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Adrenogenital syndrome - Skin
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Emergency: requires immediate attention

Adrenogenital syndrome - Skin

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Contributors: Tanya Nino MD, Jeffrey D. Bernhard MD, Craig N. Burkhart MD, Dean Morrell MD, Lowell A. Goldsmith MD, MPH, Nancy Esterly MD
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Synopsis

Adrenogenital syndrome, also known as congenital adrenal hyperplasia (CAH), is caused by an inherited enzyme deficiency in the adrenal cortex that leads to altered levels of adrenal cortical hormones. Adrenal cortical hormones include mineralocorticoids (ie, aldosterone), glucocorticoids (ie, cortisol), and sex steroids (ie, testosterone and estrogen). The syndrome occurs when an enzyme deficiency leads to decreased adrenal synthesis of glucocorticoid, which impairs feedback inhibition on the pituitary. As a result, the pituitary secretes increased levels of adrenocorticotropic hormone (ACTH), which stimulates the adrenal glands to enlarge and produce more intermediate substrates. These intermediate substrates are shunted toward functioning arms of the hormone synthesis pathways, where increased levels of other hormones are produced (either mineralocorticoids or androgens, depending on the enzyme deficiency). Altered levels of mineralocorticoids and sex hormones lead to electrolyte abnormalities, problems with sexual differentiation, and other signs and symptoms, depending on the deficient enzyme and extent of the deficiency.

21-Hydroxylase deficiency accounts for 95% of all cases of CAH and is inherited in an autosomal recessive pattern. It is due to a mutation of the CYP21 gene. It can occur in a classical or non-classical form. The incidence of the classical form of CAH is roughly 1:15 000, while that of the non-classical form is approximately 1:100. Classical CAH can be further divided into a salt-wasting form (75%) and a simple virilizing form (25%). 21-Hydroxylase is necessary for the production of cortisol and aldosterone. Lack of this enzyme shunts intermediate steroid precursors toward androgen production. Symptoms are related to excess androgens and, in the salt-wasting form of classical CAH, decreased aldosterone. Aldosterone is necessary for normal sodium retention and potassium secretion by the kidney.

Codes

ICD10CM:
E25.0 – Congenital adrenogenital disorders associated with enzyme deficiency

SNOMEDCT:
267395000 – Adrenogenital syndrome

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Differential Diagnosis & Pitfalls

11-Beta-hydroxylase deficiency is another cause of congenital adrenal hyperplasia with an incidence of 1:100,000 persons. It results in decreased cortisol and aldosterone, shunting intermediate substrates toward androgen synthesis. Even though aldosterone synthesis is impaired, an intermediate mineralocorticoid called 11-deoxycorticosterone can act on the kidney to reabsorb sodium. Thus, infants with 11-beta-hydroxylase deficiency will present with hypertension, differentiating this disorder from classical CAH. Other than this difference, the excess androgens in 11-beta-hydroxylase deficiency cause the same signs and symptoms as 21-hydroxylase deficiency.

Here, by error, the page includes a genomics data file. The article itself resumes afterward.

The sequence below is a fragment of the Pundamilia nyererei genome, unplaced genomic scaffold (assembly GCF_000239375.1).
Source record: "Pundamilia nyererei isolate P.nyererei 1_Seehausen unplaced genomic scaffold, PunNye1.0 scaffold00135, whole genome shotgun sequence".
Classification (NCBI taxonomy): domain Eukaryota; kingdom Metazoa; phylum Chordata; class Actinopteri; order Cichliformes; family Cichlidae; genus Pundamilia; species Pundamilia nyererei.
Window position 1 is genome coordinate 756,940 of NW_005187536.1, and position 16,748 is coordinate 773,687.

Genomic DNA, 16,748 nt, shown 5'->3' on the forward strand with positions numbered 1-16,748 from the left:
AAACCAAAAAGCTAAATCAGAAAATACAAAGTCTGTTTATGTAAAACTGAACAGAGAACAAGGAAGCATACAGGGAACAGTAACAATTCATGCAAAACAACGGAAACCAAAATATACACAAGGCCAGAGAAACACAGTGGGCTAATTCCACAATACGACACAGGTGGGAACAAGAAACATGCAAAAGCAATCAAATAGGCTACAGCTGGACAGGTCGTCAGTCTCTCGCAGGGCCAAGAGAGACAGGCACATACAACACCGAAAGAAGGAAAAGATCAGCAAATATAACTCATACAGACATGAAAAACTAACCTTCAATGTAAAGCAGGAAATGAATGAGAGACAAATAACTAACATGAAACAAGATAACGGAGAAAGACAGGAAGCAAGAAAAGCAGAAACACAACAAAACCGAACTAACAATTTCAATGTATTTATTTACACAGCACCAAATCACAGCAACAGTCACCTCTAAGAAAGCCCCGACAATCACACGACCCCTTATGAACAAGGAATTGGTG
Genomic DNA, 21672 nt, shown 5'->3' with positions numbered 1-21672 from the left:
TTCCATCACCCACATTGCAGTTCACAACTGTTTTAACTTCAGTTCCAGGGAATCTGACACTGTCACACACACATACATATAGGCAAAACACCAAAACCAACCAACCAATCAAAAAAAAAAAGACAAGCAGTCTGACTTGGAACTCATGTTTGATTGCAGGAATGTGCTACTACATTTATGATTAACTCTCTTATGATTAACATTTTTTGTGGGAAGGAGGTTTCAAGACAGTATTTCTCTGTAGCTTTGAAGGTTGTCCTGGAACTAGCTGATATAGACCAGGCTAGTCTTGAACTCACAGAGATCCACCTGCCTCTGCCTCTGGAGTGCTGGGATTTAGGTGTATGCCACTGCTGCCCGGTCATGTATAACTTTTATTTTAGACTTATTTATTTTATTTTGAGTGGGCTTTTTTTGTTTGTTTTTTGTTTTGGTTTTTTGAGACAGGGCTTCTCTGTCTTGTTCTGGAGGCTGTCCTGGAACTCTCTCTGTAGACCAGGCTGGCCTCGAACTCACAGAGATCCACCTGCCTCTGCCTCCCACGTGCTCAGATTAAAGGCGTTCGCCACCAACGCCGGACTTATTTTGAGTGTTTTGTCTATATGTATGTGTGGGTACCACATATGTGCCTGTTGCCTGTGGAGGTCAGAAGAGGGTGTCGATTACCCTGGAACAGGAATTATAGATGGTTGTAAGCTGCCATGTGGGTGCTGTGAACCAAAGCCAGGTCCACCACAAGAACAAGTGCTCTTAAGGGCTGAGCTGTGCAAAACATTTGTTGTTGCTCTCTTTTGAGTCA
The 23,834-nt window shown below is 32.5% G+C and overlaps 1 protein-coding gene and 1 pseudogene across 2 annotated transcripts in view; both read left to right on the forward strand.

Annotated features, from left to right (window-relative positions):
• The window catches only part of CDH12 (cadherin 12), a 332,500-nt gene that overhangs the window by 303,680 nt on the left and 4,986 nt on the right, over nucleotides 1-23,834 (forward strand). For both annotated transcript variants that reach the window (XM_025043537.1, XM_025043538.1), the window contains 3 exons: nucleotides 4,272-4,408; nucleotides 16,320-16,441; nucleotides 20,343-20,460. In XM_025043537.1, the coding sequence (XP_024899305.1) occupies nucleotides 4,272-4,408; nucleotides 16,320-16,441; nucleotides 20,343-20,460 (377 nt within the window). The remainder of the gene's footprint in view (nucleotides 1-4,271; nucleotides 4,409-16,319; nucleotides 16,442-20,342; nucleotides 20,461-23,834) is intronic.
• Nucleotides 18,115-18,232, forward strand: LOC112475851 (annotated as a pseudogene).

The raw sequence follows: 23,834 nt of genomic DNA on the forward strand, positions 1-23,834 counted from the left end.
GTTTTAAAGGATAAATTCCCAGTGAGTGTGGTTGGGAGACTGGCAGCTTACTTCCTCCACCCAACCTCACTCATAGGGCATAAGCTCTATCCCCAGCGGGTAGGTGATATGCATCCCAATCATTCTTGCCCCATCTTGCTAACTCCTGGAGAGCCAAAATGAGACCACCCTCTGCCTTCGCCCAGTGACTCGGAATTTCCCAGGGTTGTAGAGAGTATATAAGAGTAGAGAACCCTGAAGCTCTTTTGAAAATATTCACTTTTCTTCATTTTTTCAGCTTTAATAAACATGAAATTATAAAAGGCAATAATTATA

17-Alpha-hydroxylase deficiency is a rare cause of congenital adrenal hyperplasia that leads to a decrease in adrenal androgen synthesis and an increase in aldosterone, causing renal reabsorption of sodium, hypertension, and hypokalemia. Males present with ambiguous external genitalia at birth. Females present with delayed puberty, amenorrhea, and failure to develop breasts and pubic hair. These patients will have low urine 17-ketosteroid and high urine gonadotropin levels. Treatment is with dexamethasone to suppress pituitary ACTH secretion and testosterone to aid with sexual maturation.

3-Beta-hydroxysteroid dehydrogenase deficiency is another rare cause of congenital adrenal hyperplasia that results in decreased production of all three groups of adrenal hormones, including mineralocorticoids, glucocorticoids, and sex steroids. This leads to salt wasting in both males and females, and ambiguous genitalia in males.

Polycystic ovarian syndrome can present with hirsutism, acne, and menstrual irregularities, but these patients will not have increased serum 17-hydroxyprogesterone, classical electrolyte abnormalities (hyponatremia, hyperkalemia), or increased urine 17-ketosteroids.

5-Alpha-reductase deficiency can cause ambiguous genitalia in male neonates because of a lack of conversion of testosterone to the more physiologically active dihydrotestosterone. At puberty, these patients may partially virilize.

Androgen insensitivity syndrome can cause ambiguous genitalia in male neonates, but prenatal undervirilization occurs with absence of pubic and axillary hair and lack of acne.

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Last Updated: 08/01/2017
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Emergency: requires immediate attention
Adrenogenital syndrome - Skin
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Adrenogenital syndrome (Classic (Child and Adult)) : Hyperkalemia, Infertility, BP decreased, Na decreased, Tall stature as a child
Clinical image of Adrenogenital syndrome
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